What makes a good burger? Soft bouncy bun, the kind that doesn’t tear at the slightest prod? Juicy medium rare patty, with a specific meat to fat ratio? Gooey cheese, salty and generous enough to drape over the lettuce, but not so much that it takes over?
And so it goes on.
You know what should be top of that list in these thrifty times? Value for money.
I’ve been mulling over this for months. I live in London and too often I find myself in pubs. Not a bad place to be, but pubs can be guilty of overpriced yet average food. Sad times my friends, and there’s been some drunken tears.
The White Ferry House is a central London pub in Victoria, zone 1. Other pubs I’ve tried in central London have made questionable efforts at burgers. Cask – used to be good but more recently they’ve gone down the shitter. There’s The Thomas Cubitt – this pub is on my official shit list for crap expensive burgers and staff so rude I’ve thought they were playing a very funny prank on me. A few other pubs have made OK burgers but not good enough to warrant a post on here.
What do they all have in common? They are stealing my hard earned cash. In many London pubs you’re looking at least £13 for an average to poor burger (single patty), sometimes without chips. More tears.
I’m going somewhere with this. The White Ferry pub, that zone one London pub, has now collaborated with the Burger Craft people.
On a mid week whim, we found a nice seat outside in the sunshine. Inside it’s a little old man’s pub (the pub is little, not the old men). The aging punters were wearing a magical look of half delighted/half bewildered at the sudden influx of youths in their local boozer (not me, I’m not young). I felt their frustration, but detected some joy at the opportunity for fresh meat. And I don’t mean the burgers.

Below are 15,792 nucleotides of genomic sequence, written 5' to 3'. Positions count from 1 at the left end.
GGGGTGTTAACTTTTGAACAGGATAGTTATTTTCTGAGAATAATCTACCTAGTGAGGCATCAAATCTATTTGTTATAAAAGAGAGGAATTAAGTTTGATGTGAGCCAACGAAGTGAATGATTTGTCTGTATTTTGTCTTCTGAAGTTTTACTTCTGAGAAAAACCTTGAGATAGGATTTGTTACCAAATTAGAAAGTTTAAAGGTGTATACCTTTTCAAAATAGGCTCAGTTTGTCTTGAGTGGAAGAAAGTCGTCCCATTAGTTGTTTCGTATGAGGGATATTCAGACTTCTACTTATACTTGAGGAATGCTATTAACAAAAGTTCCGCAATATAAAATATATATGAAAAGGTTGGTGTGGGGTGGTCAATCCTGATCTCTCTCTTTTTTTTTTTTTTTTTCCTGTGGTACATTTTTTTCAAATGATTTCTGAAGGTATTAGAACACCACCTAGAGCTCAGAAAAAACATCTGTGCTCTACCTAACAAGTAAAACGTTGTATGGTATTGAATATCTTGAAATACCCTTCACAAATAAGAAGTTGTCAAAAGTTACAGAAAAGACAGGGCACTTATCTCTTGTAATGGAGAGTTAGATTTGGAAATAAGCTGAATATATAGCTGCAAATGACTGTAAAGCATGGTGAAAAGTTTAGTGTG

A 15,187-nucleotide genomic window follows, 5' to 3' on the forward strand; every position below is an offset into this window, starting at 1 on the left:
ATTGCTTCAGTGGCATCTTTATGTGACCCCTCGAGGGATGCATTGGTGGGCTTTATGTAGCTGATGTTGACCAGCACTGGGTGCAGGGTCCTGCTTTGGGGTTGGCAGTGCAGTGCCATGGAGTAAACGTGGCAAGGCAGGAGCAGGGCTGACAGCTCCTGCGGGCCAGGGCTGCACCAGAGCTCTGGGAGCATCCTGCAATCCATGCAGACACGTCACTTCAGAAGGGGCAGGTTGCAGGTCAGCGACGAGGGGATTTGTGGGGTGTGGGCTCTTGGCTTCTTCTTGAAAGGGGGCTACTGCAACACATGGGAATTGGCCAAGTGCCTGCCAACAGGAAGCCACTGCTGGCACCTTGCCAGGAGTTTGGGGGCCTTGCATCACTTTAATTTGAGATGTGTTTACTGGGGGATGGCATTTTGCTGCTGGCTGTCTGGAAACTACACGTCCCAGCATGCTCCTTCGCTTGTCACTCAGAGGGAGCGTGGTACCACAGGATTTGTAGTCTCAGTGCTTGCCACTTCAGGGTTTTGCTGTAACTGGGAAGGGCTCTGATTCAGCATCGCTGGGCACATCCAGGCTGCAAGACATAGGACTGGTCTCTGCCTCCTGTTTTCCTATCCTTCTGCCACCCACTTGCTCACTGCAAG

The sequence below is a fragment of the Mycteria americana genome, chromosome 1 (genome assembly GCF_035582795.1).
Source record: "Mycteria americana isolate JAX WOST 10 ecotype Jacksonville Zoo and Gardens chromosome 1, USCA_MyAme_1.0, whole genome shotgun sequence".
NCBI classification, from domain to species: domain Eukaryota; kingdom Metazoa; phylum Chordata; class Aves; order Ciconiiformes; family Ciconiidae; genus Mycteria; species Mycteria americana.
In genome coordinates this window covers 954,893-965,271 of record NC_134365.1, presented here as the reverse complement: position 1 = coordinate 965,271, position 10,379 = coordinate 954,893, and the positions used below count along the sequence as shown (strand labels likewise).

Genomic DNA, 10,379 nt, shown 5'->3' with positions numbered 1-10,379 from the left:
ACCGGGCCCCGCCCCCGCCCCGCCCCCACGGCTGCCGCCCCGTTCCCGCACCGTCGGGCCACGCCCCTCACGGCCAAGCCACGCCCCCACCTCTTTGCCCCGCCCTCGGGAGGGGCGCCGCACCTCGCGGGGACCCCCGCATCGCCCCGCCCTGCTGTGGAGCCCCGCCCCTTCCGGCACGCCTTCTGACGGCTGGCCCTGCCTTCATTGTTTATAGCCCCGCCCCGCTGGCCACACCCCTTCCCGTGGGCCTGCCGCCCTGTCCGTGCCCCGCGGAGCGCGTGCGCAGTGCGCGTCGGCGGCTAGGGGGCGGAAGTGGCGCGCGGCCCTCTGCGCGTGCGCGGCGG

The menu is pretty extensive as far as burgers go, and they’ve made some impressive creative attempts at an Italian burger, and a veggie burger offering more than a mushroom smacked into a bun. I like that effort. All of the burgers come with fries or mini hash browns included in the price. We also ordered some saucy chili fries, for the road.
Look at the bill. Look at it. It’s not bad is it, for London. A cheeseburger with chips comes in at £8 (similar price to fast food style burgers at Shake Shack in Covent Garden for example, post here).
I’m not going to say these are the best burgers in the world, but you know what, they are good. The chips are fantastic – comforting and soft – like my granny’s roast potatoes. My bacon jam was runny to the point of being saucy not gloopy, and it had an intriguing combination of spices – reminding me of, er, Christmas. But it grew on me. The patty was fuss free, in the good way. Tomato – bad. Cheese – simple American – and good.
I won’t demand you schlep across London to try these, but if you do find yourself here, you’re basically saving money by eating good burgers. And that’s no bad thing.
Burger Craft make burgers at a few other London pubs. See Twitter for details.
The White Ferry, 1a Sutherland Street, SW1D 4LD